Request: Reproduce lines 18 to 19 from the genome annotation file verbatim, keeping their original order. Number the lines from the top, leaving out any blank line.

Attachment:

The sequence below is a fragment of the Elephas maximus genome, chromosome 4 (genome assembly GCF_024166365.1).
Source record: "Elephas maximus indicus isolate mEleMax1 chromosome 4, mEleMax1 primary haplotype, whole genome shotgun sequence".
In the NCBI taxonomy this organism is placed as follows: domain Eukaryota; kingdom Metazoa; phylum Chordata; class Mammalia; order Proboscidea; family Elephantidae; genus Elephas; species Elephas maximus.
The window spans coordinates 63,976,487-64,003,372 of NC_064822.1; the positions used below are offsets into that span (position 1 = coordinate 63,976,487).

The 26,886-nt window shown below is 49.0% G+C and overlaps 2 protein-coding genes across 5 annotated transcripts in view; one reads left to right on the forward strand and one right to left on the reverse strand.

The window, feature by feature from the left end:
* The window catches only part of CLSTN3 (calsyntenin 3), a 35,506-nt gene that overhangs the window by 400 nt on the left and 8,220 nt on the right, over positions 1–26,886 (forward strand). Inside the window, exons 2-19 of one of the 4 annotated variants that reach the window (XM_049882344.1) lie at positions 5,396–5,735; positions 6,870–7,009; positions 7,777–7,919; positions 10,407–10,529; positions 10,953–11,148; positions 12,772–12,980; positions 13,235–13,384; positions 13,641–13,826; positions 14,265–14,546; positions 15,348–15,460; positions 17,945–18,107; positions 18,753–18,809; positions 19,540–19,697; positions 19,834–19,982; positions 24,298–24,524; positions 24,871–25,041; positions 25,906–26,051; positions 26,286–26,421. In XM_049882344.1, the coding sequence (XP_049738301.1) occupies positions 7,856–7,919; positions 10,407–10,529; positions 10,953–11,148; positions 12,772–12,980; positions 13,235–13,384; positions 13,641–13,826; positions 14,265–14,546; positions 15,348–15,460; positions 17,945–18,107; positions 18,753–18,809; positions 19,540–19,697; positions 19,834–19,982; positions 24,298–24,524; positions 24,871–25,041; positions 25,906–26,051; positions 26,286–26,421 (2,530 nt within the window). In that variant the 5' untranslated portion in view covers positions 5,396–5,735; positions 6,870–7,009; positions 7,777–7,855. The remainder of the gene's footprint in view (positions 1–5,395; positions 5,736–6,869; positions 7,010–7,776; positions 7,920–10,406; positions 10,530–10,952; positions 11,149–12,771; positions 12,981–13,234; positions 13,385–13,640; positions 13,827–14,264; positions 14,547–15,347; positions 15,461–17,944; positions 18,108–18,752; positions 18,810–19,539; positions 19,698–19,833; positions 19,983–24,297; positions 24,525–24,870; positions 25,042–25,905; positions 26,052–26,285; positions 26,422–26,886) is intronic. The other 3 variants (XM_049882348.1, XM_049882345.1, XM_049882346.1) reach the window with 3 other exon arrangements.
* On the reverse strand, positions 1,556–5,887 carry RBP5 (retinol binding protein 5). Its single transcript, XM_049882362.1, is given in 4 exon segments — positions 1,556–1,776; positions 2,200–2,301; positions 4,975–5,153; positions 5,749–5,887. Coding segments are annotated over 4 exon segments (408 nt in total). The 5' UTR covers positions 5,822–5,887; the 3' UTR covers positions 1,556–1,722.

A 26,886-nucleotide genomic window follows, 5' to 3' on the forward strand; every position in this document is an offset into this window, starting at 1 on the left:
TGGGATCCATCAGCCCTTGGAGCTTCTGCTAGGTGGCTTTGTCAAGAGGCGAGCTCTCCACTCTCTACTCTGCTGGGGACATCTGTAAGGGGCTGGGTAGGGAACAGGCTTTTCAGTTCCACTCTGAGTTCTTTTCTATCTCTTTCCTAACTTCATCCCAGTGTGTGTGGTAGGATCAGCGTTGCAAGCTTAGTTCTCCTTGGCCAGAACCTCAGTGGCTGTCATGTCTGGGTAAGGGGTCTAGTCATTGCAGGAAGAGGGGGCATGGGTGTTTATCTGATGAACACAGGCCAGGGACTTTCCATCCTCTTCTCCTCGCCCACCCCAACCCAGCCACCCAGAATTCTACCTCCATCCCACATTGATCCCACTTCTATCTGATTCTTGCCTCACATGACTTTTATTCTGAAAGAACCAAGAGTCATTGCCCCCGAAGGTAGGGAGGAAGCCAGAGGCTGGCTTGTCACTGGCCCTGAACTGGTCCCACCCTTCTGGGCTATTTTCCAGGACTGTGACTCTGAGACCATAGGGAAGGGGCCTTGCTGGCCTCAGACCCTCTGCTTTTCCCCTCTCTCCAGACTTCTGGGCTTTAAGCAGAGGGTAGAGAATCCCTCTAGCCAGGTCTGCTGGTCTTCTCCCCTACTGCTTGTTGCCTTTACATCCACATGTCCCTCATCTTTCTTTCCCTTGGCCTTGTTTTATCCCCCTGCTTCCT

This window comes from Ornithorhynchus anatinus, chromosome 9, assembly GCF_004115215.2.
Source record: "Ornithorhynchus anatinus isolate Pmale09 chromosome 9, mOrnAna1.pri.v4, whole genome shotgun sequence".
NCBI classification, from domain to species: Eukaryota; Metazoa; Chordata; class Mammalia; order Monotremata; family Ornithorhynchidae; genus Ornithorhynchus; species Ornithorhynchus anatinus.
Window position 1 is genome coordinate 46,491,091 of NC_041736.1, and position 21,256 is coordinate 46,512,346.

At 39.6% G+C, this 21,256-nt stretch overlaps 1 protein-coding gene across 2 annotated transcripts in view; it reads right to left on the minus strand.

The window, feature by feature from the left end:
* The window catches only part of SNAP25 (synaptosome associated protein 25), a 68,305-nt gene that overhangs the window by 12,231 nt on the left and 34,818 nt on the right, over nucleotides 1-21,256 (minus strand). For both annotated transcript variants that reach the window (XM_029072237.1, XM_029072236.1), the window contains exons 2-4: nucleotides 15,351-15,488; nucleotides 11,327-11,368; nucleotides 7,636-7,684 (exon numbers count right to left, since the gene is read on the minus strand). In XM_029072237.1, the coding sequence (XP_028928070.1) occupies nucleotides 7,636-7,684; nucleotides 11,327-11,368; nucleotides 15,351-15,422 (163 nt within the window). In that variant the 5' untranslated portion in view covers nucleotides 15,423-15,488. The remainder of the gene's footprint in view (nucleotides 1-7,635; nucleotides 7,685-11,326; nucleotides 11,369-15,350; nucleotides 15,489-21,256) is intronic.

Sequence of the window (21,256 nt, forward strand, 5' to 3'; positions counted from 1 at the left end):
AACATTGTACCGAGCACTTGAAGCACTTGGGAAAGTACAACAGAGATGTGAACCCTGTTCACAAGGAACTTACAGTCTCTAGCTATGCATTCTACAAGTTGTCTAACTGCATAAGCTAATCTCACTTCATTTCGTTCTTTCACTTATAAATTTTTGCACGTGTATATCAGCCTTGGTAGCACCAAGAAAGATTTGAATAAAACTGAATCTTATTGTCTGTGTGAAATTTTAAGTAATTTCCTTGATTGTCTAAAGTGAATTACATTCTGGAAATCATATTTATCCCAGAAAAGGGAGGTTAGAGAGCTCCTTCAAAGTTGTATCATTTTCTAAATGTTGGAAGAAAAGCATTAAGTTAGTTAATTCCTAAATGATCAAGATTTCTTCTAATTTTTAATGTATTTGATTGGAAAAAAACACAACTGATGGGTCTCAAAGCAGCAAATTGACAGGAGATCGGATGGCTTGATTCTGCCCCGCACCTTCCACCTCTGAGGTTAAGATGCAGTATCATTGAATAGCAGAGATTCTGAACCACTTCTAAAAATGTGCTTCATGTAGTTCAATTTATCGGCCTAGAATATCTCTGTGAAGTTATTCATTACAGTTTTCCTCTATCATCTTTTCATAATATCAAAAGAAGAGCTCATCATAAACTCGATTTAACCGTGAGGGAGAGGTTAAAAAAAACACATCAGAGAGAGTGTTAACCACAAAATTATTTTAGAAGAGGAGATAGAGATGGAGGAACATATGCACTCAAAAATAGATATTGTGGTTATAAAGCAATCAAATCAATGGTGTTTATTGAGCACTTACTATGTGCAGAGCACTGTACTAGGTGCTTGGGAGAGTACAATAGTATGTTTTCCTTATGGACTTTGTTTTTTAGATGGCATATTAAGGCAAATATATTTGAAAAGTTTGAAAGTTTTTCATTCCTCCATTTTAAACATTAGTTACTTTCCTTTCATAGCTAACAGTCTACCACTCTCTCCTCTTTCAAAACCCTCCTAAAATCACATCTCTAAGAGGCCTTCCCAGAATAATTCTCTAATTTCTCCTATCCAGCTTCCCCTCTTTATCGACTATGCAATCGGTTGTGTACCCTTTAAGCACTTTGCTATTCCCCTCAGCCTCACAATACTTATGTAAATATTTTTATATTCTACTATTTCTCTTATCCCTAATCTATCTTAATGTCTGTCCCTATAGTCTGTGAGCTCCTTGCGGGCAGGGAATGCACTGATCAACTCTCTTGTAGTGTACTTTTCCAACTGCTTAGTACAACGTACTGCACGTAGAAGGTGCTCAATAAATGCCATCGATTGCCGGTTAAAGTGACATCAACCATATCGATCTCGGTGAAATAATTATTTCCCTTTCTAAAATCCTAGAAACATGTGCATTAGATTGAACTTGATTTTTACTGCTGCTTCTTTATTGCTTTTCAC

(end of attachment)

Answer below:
Sequence of the window (21,256 nt, forward strand, 5' to 3'; positions counted from 1 at the left end):
AACATTGTACCGAGCACTTGAAGCACTTGGGAAAGTACAACAGAGATGTGAACCCTGTTCACAAGGAACTTACAGTCTCTAGCTATGCATTCTACAAGTTGTCTAACTGCATAAGCTAATCTCACTTCATTTCGTTCTTTCACTTATAAATTTTTGCACGTGTATATCAGCCTTGGTAGCACCAAGAAAGATTTGAATAAAACTGAATCTTATTGTCTGTGTGAAATTTTAAGTAATTTCCTTGATTGTCTAAAGTGAATTACATTCTGGAAATCATATTTATCCCAGAAAAGGGAGGTTAGAGAGCTCCTTCAAAGTTGTATCATTTTCTAAATGTTGGAAGAAAAGCATTAAGTTAGTTAATTCCTAAATGATCAAGATTTCTTCTAATTTTTAATGTATTTGATTGGAAAAAAACACAACTGATGGGTCTCAAAGCAGCAAATTGACAGGAGATCGGATGGCTTGATTCTGCCCCGCACCTTCCACCTCTGAGGTTAAGATGCAGTATCATTGAATAGCAGAGATTCTGAACCACTTCTAAAAATGTGCTTCATGTAGTTCAATTTATCGGCCTAGAATATCTCTGTGAAGTTATTCATTACAGTTTTCCTCTATCATCTTTTCATAATATCAAAAGAAGAGCTCATCATAAACTCGATTTAACCGTGAGGGAGAGGTTAAAAAAAACACATCAGAGAGAGTGTTAACCACAAAATTATTTTAGAAGAGGAGATAGAGATGGAGGAACATATGCACTCAAAAATAGATATTGTGGTTATAAAGCAATCAAATCAATGGTGTTTATTGAGCACTTACTATGTGCAGAGCACTGTACTAGGTGCTTGGGAGAGTACAATAGTATGTTTTCCTTATGGACTTTGTTTTTTAGATGGCATATTAAGGCAAATATATTTGAAAAGTTTGAAAGTTTTTCATTCCTCCATTTTAAACATTAGTTACTTTCCTTTCATAGCTAACAGTCTACCACTCTCTCCTCTTTCAAAACCCTCCTAAAATCACATCTCTAAGAGGCCTTCCCAGAATAATTCTCTAATTTCTCCTATCCAGCTTCCCCTCTTTATCGACTATGCAATCGGTTGTGTACCCTTTAAGCACTTTGCTATTCCCCTCAGCCTCACAATACTTATGTAAATATTTTTATATTCTACTATTTCTCTTATCCCTAATCTATCTTAATGTCTGTCCCTATAGTCTGTGAGCTCCTTGCGGGCAGGGAATGCACTGATCAACTCTCTTGTAGTGTACTTTTCCAACTGCTTAGTACAACGTACTGCACGTAGAAGGTGCTCAATAAATGCCATCGATTGCCGGTTAAAGTGACATCAACCATATCGATCTCGGTGAAATAATTATTTCCCTTTCTAAAATCCTAGAAACATGTGCATTAGATTGAACTTGATTTTTACTGCTGCTTCTTTATTGCTTTTCAC